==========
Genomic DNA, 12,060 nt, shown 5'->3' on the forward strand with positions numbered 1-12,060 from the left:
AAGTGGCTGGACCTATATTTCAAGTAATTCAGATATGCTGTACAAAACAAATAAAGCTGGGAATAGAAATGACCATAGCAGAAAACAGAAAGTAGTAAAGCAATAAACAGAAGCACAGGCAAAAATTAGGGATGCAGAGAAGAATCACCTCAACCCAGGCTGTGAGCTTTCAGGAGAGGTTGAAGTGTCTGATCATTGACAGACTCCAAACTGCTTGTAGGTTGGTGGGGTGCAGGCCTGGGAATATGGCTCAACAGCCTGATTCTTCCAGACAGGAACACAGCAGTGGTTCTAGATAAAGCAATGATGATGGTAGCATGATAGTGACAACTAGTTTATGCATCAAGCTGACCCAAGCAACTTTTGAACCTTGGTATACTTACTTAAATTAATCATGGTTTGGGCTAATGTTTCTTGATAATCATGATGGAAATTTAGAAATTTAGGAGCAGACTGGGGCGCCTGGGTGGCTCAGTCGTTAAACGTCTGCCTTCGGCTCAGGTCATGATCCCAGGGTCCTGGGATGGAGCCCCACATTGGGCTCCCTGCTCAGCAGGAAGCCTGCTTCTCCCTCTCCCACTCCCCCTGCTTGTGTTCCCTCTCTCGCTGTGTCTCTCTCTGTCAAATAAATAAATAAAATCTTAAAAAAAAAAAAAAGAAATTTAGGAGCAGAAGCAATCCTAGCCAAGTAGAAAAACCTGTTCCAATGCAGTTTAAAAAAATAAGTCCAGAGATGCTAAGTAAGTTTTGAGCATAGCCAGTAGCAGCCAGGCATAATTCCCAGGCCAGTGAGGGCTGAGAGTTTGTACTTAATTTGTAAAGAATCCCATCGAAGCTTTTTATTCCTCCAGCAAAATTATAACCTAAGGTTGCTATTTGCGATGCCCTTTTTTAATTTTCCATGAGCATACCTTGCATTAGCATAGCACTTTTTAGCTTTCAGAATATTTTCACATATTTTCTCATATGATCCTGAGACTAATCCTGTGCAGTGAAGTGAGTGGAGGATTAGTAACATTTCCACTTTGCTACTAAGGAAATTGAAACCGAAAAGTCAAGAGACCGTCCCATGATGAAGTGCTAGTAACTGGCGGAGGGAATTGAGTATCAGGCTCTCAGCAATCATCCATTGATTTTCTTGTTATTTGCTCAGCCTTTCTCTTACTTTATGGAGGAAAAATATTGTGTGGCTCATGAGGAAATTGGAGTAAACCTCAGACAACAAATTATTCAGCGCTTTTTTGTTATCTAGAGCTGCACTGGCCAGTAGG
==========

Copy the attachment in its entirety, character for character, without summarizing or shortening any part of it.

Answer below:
Genomic DNA, 12,060 nt, shown 5'->3' on the forward strand with positions numbered 1-12,060 from the left:
AAGTGGCTGGACCTATATTTCAAGTAATTCAGATATGCTGTACAAAACAAATAAAGCTGGGAATAGAAATGACCATAGCAGAAAACAGAAAGTAGTAAAGCAATAAACAGAAGCACAGGCAAAAATTAGGGATGCAGAGAAGAATCACCTCAACCCAGGCTGTGAGCTTTCAGGAGAGGTTGAAGTGTCTGATCATTGACAGACTCCAAACTGCTTGTAGGTTGGTGGGGTGCAGGCCTGGGAATATGGCTCAACAGCCTGATTCTTCCAGACAGGAACACAGCAGTGGTTCTAGATAAAGCAATGATGATGGTAGCATGATAGTGACAACTAGTTTATGCATCAAGCTGACCCAAGCAACTTTTGAACCTTGGTATACTTACTTAAATTAATCATGGTTTGGGCTAATGTTTCTTGATAATCATGATGGAAATTTAGAAATTTAGGAGCAGACTGGGGCGCCTGGGTGGCTCAGTCGTTAAACGTCTGCCTTCGGCTCAGGTCATGATCCCAGGGTCCTGGGATGGAGCCCCACATTGGGCTCCCTGCTCAGCAGGAAGCCTGCTTCTCCCTCTCCCACTCCCCCTGCTTGTGTTCCCTCTCTCGCTGTGTCTCTCTCTGTCAAATAAATAAATAAAATCTTAAAAAAAAAAAAAAGAAATTTAGGAGCAGAAGCAATCCTAGCCAAGTAGAAAAACCTGTTCCAATGCAGTTTAAAAAAATAAGTCCAGAGATGCTAAGTAAGTTTTGAGCATAGCCAGTAGCAGCCAGGCATAATTCCCAGGCCAGTGAGGGCTGAGAGTTTGTACTTAATTTGTAAAGAATCCCATCGAAGCTTTTTATTCCTCCAGCAAAATTATAACCTAAGGTTGCTATTTGCGATGCCCTTTTTTAATTTTCCATGAGCATACCTTGCATTAGCATAGCACTTTTTAGCTTTCAGAATATTTTCACATATTTTCTCATATGATCCTGAGACTAATCCTGTGCAGTGAAGTGAGTGGAGGATTAGTAACATTTCCACTTTGCTACTAAGGAAATTGAAACCGAAAAGTCAAGAGACCGTCCCATGATGAAGTGCTAGTAACTGGCGGAGGGAATTGAGTATCAGGCTCTCAGCAATCATCCATTGATTTTCTTGTTATTTGCTCAGCCTTTCTCTTACTTTATGGAGGAAAAATATTGTGTGGCTCATGAGGAAATTGGAGTAAACCTCAGACAACAAATTATTCAGCGCTTTTTTGTTATCTAGAGCTGCACTGGCCAGTAGG